Then I paused, realizing I was sounding like I was auditioning. He looked at me intently and said, “Wow man, that’s cool. I listen all the time. I’ve probably heard you.”
What was his favorite solo and song to play? Without hesitation he said, “Probably ‘Runnin’ Down a Dream’”, which is mine as well.
I complimented him on his songwriting skills and asked about “Boys of Summer” which he wrote — Tom turned it down, but Don Henley didn’t! He laughed and told me about being in a car with Tom once and hearing that song. Instinctively he switched stations, only problem was it was on the next station, too. Tom turned to him and said, “Guess I missed that one, huh Michael?” He also told me about how Stevie Nicks didn’t initially like “Stop Draggin’ My Heart Around”, which he co-wrote with Petty. I told him I thought he had a great voice and loved his Mudcrutch rendition of “Victim of Circumstance”. He nodded, and turning to Marcie said, “Not many people that come in here know all that stuff…”
Sensing he was willing to open up I asked him if he could ever see the Heartbreakers touring again, maybe with Eddie Vedder as lead singer. He said, “I don’t know man. I can’t ever really see us touring again. Eddie would be a great choice but losing Tom crushed me and devastated us all. I mean, he was more than a brother to me, our relationship was deeper than a marriage. I can’t see us touring without him. It would feel like stepping on his grave.”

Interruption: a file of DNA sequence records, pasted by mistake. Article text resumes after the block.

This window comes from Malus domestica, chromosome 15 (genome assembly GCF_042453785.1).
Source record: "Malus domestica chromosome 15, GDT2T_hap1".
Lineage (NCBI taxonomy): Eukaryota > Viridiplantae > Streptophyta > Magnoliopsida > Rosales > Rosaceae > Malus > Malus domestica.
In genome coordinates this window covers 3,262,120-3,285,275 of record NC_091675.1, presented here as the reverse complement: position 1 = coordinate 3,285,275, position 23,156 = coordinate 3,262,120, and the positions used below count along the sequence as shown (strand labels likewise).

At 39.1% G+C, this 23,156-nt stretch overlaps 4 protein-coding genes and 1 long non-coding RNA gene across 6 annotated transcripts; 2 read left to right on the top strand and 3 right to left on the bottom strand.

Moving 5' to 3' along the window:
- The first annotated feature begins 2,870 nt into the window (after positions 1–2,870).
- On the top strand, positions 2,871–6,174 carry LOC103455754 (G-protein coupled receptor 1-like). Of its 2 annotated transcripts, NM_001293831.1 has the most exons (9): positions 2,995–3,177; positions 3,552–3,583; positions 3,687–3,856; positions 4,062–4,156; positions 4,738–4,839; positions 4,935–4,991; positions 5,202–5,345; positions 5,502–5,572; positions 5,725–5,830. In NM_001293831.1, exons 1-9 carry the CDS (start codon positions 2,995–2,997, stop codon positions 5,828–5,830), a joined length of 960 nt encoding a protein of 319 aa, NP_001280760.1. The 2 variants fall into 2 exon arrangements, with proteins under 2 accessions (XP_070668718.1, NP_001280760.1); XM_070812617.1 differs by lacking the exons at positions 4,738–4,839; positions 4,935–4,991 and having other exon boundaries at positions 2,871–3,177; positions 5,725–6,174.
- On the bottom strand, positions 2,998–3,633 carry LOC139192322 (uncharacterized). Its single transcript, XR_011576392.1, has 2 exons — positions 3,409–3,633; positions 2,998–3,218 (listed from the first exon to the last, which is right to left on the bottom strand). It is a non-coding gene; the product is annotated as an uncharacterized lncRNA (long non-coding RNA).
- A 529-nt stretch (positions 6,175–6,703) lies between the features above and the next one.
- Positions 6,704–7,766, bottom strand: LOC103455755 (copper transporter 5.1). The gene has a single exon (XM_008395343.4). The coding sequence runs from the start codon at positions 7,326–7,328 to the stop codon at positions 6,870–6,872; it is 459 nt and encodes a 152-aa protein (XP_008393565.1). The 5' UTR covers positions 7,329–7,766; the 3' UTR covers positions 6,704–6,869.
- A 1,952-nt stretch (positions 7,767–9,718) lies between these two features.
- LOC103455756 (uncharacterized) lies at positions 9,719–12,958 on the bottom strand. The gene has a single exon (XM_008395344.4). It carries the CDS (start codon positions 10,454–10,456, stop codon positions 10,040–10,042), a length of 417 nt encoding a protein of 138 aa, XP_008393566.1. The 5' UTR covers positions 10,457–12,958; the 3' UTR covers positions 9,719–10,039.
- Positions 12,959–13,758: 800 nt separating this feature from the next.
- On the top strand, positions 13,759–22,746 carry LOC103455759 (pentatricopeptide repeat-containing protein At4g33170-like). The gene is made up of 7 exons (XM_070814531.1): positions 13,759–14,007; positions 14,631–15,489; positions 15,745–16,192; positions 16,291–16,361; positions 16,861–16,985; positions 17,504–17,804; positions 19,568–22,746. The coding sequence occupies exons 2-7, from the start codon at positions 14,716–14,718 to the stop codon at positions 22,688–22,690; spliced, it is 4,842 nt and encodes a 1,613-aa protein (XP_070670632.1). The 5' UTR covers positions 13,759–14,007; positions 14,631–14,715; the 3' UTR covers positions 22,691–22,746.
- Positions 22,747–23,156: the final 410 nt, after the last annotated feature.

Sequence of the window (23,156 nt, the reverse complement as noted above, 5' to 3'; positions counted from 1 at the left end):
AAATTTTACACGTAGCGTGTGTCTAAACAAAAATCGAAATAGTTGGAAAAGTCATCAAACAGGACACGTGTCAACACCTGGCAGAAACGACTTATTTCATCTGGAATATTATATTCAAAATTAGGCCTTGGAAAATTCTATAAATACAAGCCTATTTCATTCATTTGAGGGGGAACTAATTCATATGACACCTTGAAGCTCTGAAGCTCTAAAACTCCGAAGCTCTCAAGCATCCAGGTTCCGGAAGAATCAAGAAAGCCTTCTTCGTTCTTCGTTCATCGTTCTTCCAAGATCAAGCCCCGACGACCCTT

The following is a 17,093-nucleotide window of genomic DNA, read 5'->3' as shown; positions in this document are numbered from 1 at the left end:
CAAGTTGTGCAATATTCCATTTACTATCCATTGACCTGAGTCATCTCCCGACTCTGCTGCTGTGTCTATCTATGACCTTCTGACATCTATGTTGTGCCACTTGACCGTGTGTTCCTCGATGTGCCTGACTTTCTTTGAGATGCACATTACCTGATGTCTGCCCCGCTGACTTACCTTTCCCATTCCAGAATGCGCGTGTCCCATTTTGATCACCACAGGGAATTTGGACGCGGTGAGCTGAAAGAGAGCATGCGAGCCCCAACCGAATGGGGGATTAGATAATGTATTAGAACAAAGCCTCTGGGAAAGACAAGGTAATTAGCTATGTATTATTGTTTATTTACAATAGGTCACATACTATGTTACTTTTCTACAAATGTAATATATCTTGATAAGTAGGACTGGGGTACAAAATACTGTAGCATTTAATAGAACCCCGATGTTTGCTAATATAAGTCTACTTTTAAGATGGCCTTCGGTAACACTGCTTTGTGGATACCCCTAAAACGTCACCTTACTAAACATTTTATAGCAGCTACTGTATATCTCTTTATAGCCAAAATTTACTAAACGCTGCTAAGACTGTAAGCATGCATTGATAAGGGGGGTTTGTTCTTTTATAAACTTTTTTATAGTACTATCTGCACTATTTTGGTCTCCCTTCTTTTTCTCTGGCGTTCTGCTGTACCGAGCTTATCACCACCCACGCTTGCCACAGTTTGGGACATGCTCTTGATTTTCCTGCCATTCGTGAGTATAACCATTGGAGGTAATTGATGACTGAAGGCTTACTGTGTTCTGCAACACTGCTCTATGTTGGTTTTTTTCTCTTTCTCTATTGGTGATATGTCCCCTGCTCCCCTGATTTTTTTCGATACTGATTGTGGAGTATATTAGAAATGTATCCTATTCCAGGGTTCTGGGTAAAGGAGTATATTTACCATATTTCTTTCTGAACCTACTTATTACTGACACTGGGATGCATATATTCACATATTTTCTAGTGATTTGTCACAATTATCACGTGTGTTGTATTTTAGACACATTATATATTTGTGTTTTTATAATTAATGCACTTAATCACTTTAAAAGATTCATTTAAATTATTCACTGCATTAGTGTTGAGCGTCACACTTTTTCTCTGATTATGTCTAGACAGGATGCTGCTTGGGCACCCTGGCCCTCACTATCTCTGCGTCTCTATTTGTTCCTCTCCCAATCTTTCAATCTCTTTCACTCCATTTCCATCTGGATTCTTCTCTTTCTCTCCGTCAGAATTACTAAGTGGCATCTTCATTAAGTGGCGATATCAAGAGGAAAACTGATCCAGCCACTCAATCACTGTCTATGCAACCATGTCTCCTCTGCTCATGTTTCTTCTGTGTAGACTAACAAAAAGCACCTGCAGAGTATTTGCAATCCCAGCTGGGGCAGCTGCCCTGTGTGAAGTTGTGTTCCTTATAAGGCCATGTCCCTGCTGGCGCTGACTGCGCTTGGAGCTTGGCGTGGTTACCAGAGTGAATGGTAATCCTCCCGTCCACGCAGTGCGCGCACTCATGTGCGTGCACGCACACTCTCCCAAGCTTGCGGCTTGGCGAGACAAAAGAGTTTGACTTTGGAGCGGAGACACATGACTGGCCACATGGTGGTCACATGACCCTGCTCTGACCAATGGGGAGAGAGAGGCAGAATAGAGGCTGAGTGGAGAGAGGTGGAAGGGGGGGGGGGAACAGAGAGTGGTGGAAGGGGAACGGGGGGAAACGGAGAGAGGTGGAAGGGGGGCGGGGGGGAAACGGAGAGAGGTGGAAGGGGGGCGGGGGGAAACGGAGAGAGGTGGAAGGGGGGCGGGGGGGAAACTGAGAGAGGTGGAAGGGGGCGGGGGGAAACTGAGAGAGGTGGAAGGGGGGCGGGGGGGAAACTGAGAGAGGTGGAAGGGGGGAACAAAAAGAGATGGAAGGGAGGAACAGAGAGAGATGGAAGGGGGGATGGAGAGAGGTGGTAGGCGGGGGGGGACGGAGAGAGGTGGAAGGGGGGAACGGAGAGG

Then, out of the blue, he asked, “Hey, you wanna go on stage and see my guitars?”
Suddenly, we were onstage at TD Garden, where we peeked into a makeshift closet holding 15 guitars. He was in his element showing me the intricate designs and details of each one, recalling where and when he bought them, and what songs he played on which. He was very proud of his big white 64 Firebird, bought for $500 in a Philly pawn shop, which replaced one Tom broke when he sat on the neck. This is the one he plays for “Runnin’ Down a Dream”, “Black Magic Woman”, and the solo on “Go Your Own Way”.
As our time was coming to a close, I told him I was learning to play guitar, was in a makeshift band, and would appreciate any advice he could give a beginner. He answered, “First off, have fun. Focus on the rhythm, the chords will come. But mostly enjoy it and do it because you love it.”
I said, “You mean do it for real, like the song?”
“Yeah man, that’s it. Do it for real,” he said, handing me two “MC” picks.
I forgot to get his autograph. He seemed like a friend by then.
The show was starting in 15 minutes; our time was running low, but I had something else I wanted to say: “You’ve got so much to tell. You should write a book.”
His reply: “Yeah, maybe when I get old.” (He’s 69.)
And then our conversation was over.
Near the end of the show I managed to get up close. The eye contact and fist pump Mike gave me during his guitar solo on “Monday Morning” is forever etched in my mind. And I couldn’t help wonder: Could two people so totally different actually be kindred spirits forever linked by the will to keep runnin’ down a dream?